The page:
Where do you click when you are alone in the night? It says a lot about your future plans. Not everything you wanted was precious. Sometimes black gold is better. Down where it’s wetter. And the things with no eyes sense you’re in too deep. Over your head birds cry. Circle around your last hope cigarette. Burning into the back of your eyelids the promises you can’t keep. Safe in a shoe box under the bed is your final prayer. God had a plan all along but the message is set to self destruct. Fire in the rose bushes outside the window of your childhood love interest. She never knew it was you perspiring in the night that made her toss and turn. Unsatisfied with the imagined Armageddon’s promises of sterility. The bright white void beckons you from the google search box. Taunting you with the knowledge of all the things you were too shy to ask for in school. Where do babies come from when mommy and daddy can’t stand each other? How do you build a bomb out of rusty nails, a tampon, and wasted ambition? Will you blow me? How does my brain work? Where do these dark thoughts come from? I’m feeling lucky. Roll the die. Press play. Pull the trigger.
It hit me hard like a slap in the face. My cheeks stung, my neck felt hot, and my stomach churned icy and nauseous. I gripped the edge of my seat. “I can’t believe they just did that” my partner whispered in my ear, but it sounded hollow and far away. My mind was racing looking for a way out of the theatre without drawing attention to myself, but there was no way out.
This is what a panic attack feels like. As an artist with a penchant for provocative material this sort of visceral reaction might have been something I would welcome had it been intended to serve the work rather than for cheap laughs.
Satire (noun) the use of humor, irony, exaggeration, or ridicule to expose and criticize people’s stupidity or vices, particularly in the context of contemporary politics and other topical issues.
Often I hear that we’ve done our job as artists if our audience leaves the theatre having felt something, good or bad, the worest thing is to leave your audience impartial. But what is our responsibility then to take care of our audience after we’ve put them through this emotional rollercoaster? How do we as artists create a space that is safe for our audience in order to build trust in our ability to lead them to these scary places in the work? And when is it ok to use potentially buried trauma to illicit a reaction, good or bad, from our audience to satisfy our own egos?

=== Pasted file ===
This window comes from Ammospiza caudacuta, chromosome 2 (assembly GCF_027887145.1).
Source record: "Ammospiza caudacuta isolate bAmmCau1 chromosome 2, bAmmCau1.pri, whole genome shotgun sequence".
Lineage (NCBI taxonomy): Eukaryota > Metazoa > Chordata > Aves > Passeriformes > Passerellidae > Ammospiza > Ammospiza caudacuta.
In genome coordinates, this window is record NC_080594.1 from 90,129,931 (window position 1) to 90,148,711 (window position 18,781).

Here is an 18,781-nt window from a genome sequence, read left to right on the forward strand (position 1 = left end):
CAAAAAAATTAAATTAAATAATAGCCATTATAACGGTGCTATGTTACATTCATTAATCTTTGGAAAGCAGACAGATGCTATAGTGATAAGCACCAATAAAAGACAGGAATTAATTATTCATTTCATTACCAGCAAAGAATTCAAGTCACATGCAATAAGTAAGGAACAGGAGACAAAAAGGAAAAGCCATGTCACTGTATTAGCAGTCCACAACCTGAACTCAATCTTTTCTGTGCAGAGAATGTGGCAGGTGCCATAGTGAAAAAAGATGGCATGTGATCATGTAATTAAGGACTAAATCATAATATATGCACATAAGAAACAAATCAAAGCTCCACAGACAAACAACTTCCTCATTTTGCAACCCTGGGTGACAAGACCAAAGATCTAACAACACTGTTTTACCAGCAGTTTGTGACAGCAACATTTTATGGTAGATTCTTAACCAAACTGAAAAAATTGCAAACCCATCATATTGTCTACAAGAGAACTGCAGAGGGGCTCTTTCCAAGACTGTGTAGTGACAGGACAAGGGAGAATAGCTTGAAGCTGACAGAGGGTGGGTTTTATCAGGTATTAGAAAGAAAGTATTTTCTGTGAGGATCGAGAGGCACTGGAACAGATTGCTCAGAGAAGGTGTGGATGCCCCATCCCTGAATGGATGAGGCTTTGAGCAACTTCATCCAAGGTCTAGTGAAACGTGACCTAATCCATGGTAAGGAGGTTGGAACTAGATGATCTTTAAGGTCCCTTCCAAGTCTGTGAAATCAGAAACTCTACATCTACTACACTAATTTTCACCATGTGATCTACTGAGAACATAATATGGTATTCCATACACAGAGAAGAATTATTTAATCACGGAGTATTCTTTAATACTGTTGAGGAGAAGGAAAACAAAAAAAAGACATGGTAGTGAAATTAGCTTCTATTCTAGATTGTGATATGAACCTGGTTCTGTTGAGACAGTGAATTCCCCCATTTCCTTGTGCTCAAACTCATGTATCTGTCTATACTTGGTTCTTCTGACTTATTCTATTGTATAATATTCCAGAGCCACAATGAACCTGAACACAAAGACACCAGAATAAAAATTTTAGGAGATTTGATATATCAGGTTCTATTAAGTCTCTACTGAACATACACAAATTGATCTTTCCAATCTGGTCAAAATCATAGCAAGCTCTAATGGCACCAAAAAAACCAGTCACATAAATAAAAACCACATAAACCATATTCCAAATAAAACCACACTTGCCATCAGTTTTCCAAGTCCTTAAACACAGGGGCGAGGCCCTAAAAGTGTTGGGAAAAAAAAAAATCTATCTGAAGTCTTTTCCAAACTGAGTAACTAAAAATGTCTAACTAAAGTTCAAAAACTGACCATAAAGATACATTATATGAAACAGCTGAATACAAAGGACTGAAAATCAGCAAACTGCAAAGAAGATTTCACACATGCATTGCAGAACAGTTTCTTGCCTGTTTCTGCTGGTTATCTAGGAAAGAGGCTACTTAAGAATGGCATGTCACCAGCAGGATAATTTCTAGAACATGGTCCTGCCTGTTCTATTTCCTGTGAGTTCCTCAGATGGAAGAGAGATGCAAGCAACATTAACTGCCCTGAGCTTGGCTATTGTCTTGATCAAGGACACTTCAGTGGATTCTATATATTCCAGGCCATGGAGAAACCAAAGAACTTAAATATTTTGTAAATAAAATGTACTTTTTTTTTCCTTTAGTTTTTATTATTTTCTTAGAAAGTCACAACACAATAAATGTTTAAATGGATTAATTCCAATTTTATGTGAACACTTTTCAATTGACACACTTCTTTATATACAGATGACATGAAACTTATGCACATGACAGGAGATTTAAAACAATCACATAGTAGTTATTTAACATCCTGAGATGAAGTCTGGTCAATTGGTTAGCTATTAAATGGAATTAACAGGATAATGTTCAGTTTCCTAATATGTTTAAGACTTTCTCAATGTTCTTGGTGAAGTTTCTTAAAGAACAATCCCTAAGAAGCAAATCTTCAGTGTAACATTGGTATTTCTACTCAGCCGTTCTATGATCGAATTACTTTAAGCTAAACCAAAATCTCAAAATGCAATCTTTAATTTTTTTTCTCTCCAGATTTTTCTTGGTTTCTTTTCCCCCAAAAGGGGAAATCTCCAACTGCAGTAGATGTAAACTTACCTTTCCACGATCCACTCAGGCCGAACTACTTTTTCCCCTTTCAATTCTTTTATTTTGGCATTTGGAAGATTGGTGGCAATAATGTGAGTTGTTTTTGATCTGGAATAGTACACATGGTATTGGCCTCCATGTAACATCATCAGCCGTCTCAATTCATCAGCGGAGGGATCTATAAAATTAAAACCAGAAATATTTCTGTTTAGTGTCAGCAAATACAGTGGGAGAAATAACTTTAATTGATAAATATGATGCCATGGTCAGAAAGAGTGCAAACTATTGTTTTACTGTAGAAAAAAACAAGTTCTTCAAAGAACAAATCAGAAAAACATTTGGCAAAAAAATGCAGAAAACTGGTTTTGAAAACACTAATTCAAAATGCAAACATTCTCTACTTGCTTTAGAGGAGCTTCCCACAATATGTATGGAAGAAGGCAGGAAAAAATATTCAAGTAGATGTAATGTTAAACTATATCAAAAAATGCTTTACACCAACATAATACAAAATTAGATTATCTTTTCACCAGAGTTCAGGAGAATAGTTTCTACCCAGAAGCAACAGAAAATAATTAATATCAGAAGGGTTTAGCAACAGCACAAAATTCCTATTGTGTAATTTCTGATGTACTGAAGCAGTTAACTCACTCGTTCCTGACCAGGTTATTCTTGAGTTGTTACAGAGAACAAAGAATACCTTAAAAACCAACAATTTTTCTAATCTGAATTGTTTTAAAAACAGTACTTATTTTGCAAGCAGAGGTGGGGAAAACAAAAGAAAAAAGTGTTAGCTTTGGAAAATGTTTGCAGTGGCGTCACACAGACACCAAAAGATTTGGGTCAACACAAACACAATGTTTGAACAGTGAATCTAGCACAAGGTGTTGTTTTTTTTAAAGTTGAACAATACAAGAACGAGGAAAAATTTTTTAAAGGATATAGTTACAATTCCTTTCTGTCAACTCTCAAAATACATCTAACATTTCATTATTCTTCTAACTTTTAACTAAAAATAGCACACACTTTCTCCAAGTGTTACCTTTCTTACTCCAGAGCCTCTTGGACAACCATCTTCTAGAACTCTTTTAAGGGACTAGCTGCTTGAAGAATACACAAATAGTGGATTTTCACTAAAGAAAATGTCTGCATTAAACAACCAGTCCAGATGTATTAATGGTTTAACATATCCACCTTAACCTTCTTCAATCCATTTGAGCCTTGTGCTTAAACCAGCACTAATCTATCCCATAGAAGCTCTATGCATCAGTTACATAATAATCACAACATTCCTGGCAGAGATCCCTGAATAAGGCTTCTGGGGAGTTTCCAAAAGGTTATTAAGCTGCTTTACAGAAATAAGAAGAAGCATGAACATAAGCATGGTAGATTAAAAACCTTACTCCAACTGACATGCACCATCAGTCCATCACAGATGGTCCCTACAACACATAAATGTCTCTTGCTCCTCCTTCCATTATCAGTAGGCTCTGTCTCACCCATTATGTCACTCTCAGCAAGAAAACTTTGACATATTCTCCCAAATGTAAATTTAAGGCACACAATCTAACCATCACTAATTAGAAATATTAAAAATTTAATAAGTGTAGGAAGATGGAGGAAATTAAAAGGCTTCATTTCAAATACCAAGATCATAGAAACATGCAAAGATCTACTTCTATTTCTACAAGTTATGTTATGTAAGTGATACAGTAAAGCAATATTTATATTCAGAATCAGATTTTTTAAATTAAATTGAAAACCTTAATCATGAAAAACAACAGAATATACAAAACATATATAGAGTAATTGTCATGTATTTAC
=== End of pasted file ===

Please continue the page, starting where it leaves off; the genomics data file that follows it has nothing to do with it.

I left the theatre as quickly as possible. I wanted to get out of there and away from these people who were laughing and joking to their cars in. How did that make it in to the show? Why are people laughing? What year is it? “It’s like blazing saddles except it’s not the 70s anymore that shit isn’t funny” my partner was fuming. I couldn’t think, I could barely speak. Every touch, every uncomfortable silence, every cutting remark flashing through my mind. I wanted to scream. I didn’t scream then it’s too late to scream now.
Depending on what statistics you are looking at either 1 in 4 to 1 in 6 women and 1 in 6 to 1 in 8 men will experience sexual assault in their lifetime. The number is significantly higher for the aboriginal community, trans folks, and sex workers. But we also know that a lot more go unreported so the number is likely higher. As a theatre artist looking at even a small 100 seat theatre it is basically a given that there are several people in the audience who have directly or indirectly through a close friend or family member experienced sexual assault. To flip that number on it’s head there are probably several people in the audience who have sexually assaulted someone whether or not they identify their actions as rape. So the question becomes not only how do we honor the silent survivors in our audience, but what kind of example do we want to make of the aggressors?
“I want to keep creating comedy that is, as my old improv teacher would say, at the top of our intelligence or higher. It’s easy to fall into the trap of just cranking out things that are good enough to sell.” – Tina Fey [Oprah, 2009]
It’s hard to write good satire. No surprise, Tina Fey knows a thing or two about how to do it right. As stand up comedian Selena Coppock says “[rape jokes] must be written with imagination, thoughtfulness, and awareness of societal systems and privilege. Some rape jokes are great — they don’t re-victimize the already-victimized characters in a rape dynamic.” By offering that element of surprise not only is the punchline more interesting, but less problematic by shifting blame away from the victim. It is important to note that there are still folks that will find it triggering regardless of how progressive the rape joke is.
The next day I woke up angry. If I had been made to feel that way how many others had suffered through in silence? Why did I feel like I owed the show an air of good humor? It had not been good humor. It had been incredibly damaging and out of place. I had made the same sort of excuses for the production as I did for my original attacker, but I didn’t have to. In the dark theatre I may be held witness to any sort of awful thing, but in the real world I had a voice and I could start the conversation to create change.
Theatre artists are dependant on our audience; therefore it is important that we are concious of their experience through out the creation process, and allowing that space for critique and discussion throughout. I acknowledge that this experience is unique to me and this incarnation of this production, but it stands that the questions raised are applicable more broadly. I don’t have answers yet. I’m not looking for an apology. I would like to see us collectively tackle these difficult questions and hold each other accountable in the work as colleagues, and as a community in how we care for one another.